KATHLEEN: In terms of Nashville being a cheese town, the answer is a resounding yes. The question I wrestle with is whether Nashville is a cheese shop town. From the beginning of this journey, I envisioned opening a kickass cheese shop. Every good food city should have one, right? In my experience so far, though, most of the retail cheese purchased in Nashville moves through grocery stores. That's not a bad thing, just a reality that I have to consider when I think about whether to wager my personal financial wellbeing on this dream. I don't have an answer just yet, but I think about it constantly.

I know it’s asking a lot for people to make an extra stop to go to a cheese shop. I recognize that's a leap. And it may not be in everybody's normal day, especially when the grocery stores now have better and better cheese selections. It's just a convenience factor. But I think we’re getting to a point where people will make an extra stop, perhaps weekly or monthly for something unique and just for the fun of a cheese shop visit.

As for whether Nashville is a food town, I think we definitely have the chefs and the restaurants. So we have that part of the equation. I think we have a mix of people who go to chef-driven restaurants, but there are still a whole lot of chains that are booming. Not to throw Cheesecake Factory under the bus, but I hear they have a line every night for, you know, an hour or two. Whether they realize it or not, people vote with their dollars for what they want Nashville to be. 

What do you think? Is Nashville a food town?

TCR: I think it's become a food town. I don't know if I would have said that when I moved here in 2004.

KATHLEEN: No, probably not, but the seeds were being planted by a handful of chefs and restauranteurs who were open and making great food back then.

TCR: I feel like so much has happened in five or six years, when there was change in the zeitgeist here. All of the sudden, people were obsessed with local. I noticed it first in fashion — in the whole maker movement. That ethos of taking pride in what your neighbors are doing, and making a point to know the exact origin of the things you buy, really spread across genres.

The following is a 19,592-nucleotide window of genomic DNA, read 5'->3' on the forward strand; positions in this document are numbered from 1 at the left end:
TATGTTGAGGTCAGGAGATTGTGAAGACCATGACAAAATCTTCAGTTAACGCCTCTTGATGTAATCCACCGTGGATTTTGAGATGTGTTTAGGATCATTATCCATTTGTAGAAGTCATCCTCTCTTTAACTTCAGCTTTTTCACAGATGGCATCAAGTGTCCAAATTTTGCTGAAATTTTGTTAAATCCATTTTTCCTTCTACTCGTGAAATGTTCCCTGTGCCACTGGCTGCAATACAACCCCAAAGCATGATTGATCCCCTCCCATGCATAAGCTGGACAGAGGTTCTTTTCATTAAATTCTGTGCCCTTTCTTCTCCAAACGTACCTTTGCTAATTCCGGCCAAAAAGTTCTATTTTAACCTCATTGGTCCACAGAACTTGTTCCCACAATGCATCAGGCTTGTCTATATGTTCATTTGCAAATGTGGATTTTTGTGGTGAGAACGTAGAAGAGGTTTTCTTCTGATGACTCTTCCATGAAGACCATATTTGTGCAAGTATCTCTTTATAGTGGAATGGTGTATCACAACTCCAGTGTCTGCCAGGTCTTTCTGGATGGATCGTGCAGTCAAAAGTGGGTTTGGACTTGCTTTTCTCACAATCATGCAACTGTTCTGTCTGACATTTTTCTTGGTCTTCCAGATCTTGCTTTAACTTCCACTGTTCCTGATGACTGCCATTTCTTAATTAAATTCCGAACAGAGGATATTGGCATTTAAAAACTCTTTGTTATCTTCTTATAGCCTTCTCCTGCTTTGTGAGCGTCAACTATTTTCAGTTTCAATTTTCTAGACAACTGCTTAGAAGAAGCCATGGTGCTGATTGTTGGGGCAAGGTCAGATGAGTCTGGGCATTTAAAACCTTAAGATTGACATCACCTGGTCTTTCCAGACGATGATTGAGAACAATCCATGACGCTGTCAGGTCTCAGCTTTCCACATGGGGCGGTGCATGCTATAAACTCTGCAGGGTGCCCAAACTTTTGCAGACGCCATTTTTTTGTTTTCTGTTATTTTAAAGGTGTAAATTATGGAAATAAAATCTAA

Around that same time, I think a lot of people started feeling like big, cool cities like New York and Los Angeles were becoming too homogenized. It’s like something clicked and all of a sudden it was more interesting to be an outlier living in a secondary market. I feel like Austin and Portland had been hot for a while, and it was Nashville’s time. Or at least the press thought so.

You’ve been here for over 25 years. You have a pretty deep perspective on the long-term evolution of our community.

KATHLEEN: It’s evolved slowly. But there’s a kind of exponential change that's happening right now that’s both exciting and unsettling. When I drive around and suddenly there’s not a building where there once was one… That just throws off my equilibrium. It's fascinating. I don't think it's bad. It's just…

TCR: Different.

KATHLEEN: But at the same time, I get to eat some really damn good food. And the change is a platform for getting to do what I do now. Because, you know, maybe 10 years ago they would have laughed at me if I said I wanted to open a cheese shop that's regional and (where the cheese costs) twice as much as the commodity European import stuff you're used to getting.

TCR: People would have been, like, I'll be at Kroger, buying American cheese.

KATHLEEN: And now the chefs want it, the customers want it… So I guess that as with everything in life it's a mixed bag.

Overwhelmingly, though, we're so fortunate to have access to a whole lot of good food at this moment in time. All friggin' local, too. Farm eggs, honey, humanely raised meats, great bread and pastries, organic veggies, coffee… and cheese, of course. I think this movement is about people craving connection and authenticity. We're lucky to be able to satisfy that craving in such a tangible - and delicious - way. 


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Our friend Caroline Allison is as talented as she is kind – and damn if she isn’t one of the nicest folks we know. Lina’s photography has been shown extensively in the U.S. and abroad; this fall, an exhibit of her new work will open at Zeitgeist, the Nashville gallery where she has representation. A contributing photographer for Garden & Gun, Lina also shoots for Lonny, Southern Living and, ahem, The Callaway Report.